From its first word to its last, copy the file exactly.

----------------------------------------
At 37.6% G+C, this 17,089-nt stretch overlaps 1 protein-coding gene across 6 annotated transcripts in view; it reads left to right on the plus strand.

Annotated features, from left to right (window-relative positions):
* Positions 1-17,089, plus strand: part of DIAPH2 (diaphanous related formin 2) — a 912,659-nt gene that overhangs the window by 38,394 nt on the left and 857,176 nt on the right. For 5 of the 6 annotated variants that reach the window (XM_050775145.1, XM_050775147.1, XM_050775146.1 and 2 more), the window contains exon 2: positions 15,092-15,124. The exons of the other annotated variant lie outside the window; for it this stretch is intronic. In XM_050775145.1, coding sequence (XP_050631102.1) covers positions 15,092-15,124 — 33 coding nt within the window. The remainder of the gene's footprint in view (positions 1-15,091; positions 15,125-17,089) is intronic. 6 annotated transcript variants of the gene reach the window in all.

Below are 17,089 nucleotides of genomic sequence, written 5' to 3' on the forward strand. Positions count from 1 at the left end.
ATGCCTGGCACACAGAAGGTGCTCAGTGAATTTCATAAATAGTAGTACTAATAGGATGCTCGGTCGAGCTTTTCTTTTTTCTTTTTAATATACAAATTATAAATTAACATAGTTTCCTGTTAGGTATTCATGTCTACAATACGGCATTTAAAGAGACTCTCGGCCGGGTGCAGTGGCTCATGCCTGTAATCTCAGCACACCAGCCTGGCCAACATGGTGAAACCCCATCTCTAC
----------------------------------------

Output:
At 37.6% G+C, this 17,089-nt stretch overlaps 1 protein-coding gene across 6 annotated transcripts in view; it reads left to right on the plus strand.

Annotated features, from left to right (window-relative positions):
* Positions 1-17,089, plus strand: part of DIAPH2 (diaphanous related formin 2) — a 912,659-nt gene that overhangs the window by 38,394 nt on the left and 857,176 nt on the right. For 5 of the 6 annotated variants that reach the window (XM_050775145.1, XM_050775147.1, XM_050775146.1 and 2 more), the window contains exon 2: positions 15,092-15,124. The exons of the other annotated variant lie outside the window; for it this stretch is intronic. In XM_050775145.1, coding sequence (XP_050631102.1) covers positions 15,092-15,124 — 33 coding nt within the window. The remainder of the gene's footprint in view (positions 1-15,091; positions 15,125-17,089) is intronic. 6 annotated transcript variants of the gene reach the window in all.

Below are 17,089 nucleotides of genomic sequence, written 5' to 3' on the forward strand. Positions count from 1 at the left end.
ATGCCTGGCACACAGAAGGTGCTCAGTGAATTTCATAAATAGTAGTACTAATAGGATGCTCGGTCGAGCTTTTCTTTTTTCTTTTTAATATACAAATTATAAATTAACATAGTTTCCTGTTAGGTATTCATGTCTACAATACGGCATTTAAAGAGACTCTCGGCCGGGTGCAGTGGCTCATGCCTGTAATCTCAGCACACCAGCCTGGCCAACATGGTGAAACCCCATCTCTAC